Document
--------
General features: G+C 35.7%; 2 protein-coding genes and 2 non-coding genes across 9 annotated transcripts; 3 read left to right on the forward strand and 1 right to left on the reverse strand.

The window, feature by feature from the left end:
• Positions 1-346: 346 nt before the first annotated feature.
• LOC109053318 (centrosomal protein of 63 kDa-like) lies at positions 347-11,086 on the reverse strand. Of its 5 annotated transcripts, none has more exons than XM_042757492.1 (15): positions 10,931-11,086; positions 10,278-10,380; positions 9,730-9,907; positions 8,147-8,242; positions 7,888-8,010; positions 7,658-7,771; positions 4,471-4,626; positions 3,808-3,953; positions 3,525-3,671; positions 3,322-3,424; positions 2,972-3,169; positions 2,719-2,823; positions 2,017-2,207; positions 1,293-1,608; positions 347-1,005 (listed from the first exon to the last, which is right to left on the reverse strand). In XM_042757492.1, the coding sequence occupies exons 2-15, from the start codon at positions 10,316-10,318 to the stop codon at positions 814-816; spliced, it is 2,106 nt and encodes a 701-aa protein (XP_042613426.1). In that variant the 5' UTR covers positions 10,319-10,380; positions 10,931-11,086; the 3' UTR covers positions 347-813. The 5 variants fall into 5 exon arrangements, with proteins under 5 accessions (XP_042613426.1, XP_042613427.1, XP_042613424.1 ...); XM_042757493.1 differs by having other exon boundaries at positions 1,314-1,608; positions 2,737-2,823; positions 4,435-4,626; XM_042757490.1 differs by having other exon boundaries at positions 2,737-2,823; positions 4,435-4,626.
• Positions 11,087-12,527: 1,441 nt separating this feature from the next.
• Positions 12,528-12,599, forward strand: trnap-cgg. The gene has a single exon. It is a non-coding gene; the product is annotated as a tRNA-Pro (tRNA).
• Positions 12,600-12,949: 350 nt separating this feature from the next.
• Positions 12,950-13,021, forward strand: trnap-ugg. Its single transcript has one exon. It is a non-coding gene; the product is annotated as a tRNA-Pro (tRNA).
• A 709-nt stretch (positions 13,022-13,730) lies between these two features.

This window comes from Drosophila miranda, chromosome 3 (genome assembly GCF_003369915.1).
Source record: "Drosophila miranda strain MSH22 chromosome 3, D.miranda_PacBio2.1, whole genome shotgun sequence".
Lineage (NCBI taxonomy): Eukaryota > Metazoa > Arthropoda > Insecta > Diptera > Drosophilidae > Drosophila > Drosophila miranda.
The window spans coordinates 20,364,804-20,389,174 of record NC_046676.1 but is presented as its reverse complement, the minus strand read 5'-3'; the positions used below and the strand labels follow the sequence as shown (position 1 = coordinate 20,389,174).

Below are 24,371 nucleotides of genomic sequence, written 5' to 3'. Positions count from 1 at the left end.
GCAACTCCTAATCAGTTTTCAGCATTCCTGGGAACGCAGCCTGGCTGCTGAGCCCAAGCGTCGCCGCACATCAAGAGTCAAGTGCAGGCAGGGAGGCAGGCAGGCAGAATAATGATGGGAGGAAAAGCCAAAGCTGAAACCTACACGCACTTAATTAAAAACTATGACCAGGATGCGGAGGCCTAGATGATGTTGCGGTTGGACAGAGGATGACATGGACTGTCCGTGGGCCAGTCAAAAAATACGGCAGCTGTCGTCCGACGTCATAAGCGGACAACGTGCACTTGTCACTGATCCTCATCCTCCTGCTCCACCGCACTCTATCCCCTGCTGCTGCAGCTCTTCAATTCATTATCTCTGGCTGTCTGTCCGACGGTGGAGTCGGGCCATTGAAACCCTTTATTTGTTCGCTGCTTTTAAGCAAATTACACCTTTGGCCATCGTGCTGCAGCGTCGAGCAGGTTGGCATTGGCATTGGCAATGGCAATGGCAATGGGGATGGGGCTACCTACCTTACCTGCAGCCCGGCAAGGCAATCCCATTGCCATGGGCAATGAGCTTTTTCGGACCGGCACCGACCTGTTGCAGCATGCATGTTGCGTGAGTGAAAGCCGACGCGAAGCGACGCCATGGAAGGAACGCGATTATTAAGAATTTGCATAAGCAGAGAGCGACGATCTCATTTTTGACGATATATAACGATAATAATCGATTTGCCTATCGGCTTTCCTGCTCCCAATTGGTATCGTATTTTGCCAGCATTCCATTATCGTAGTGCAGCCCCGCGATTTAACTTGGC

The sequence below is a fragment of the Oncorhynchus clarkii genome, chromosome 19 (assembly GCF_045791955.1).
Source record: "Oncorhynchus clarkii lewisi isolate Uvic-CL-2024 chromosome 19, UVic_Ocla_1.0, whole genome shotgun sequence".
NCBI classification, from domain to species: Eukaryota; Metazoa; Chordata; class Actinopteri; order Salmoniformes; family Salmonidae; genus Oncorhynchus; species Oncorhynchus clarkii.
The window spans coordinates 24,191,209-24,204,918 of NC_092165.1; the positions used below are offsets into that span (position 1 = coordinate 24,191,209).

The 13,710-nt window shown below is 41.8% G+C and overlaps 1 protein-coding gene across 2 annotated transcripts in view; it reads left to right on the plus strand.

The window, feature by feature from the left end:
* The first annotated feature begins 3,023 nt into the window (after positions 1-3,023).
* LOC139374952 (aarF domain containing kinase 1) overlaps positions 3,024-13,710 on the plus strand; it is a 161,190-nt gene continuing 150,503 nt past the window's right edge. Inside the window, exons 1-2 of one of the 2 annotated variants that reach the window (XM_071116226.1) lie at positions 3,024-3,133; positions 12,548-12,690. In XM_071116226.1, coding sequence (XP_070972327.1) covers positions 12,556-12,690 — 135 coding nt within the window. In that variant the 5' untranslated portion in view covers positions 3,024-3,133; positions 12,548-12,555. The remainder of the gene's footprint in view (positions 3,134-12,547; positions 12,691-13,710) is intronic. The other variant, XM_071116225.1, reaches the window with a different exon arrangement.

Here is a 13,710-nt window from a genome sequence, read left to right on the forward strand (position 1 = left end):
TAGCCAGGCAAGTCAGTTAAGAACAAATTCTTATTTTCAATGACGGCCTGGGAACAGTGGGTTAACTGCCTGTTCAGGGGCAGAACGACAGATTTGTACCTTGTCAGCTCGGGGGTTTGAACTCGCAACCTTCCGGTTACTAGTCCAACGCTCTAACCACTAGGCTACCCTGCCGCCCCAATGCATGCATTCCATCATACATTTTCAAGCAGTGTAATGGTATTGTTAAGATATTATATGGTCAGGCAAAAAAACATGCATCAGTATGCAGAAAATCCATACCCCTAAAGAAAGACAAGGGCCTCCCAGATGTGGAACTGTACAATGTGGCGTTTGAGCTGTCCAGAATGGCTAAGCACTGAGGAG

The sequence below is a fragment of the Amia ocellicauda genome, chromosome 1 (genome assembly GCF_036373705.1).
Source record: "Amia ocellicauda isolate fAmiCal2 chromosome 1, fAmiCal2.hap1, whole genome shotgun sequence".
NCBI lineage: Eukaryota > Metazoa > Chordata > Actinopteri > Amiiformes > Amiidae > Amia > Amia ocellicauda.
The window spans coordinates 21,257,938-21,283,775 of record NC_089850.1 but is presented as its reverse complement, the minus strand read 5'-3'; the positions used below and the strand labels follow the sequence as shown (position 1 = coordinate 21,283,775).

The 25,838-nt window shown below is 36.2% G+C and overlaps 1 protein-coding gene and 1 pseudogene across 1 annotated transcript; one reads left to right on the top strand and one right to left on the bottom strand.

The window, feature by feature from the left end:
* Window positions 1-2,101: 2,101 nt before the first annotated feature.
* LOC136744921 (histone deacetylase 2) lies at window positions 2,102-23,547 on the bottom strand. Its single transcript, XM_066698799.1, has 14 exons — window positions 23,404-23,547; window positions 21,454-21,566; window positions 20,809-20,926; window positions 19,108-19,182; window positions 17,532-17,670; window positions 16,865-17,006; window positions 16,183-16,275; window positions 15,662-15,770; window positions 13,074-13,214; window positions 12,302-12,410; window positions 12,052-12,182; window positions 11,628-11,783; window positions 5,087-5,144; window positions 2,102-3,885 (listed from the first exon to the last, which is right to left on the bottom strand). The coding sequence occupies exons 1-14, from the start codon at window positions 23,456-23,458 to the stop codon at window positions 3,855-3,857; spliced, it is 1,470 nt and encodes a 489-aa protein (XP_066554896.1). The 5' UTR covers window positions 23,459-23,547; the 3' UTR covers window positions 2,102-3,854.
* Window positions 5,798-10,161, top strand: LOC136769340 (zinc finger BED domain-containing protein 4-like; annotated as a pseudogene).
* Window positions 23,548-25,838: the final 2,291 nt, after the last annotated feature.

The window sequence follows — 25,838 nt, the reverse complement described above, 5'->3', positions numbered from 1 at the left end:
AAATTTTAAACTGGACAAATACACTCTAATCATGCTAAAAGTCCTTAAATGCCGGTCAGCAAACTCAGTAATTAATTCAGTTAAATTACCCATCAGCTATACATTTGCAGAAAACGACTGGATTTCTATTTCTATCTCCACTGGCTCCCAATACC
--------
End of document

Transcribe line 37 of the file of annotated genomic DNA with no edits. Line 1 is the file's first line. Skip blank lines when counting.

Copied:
AAATTTTAAACTGGACAAATACACTCTAATCATGCTAAAAGTCCTTAAATGCCGGTCAGCAAACTCAGTAATTAATTCAGTTAAATTACCCATCAGCTATACATTTGCAGAAAACGACTGGATTTCTATTTCTATCTCCACTGGCTCCCAATACC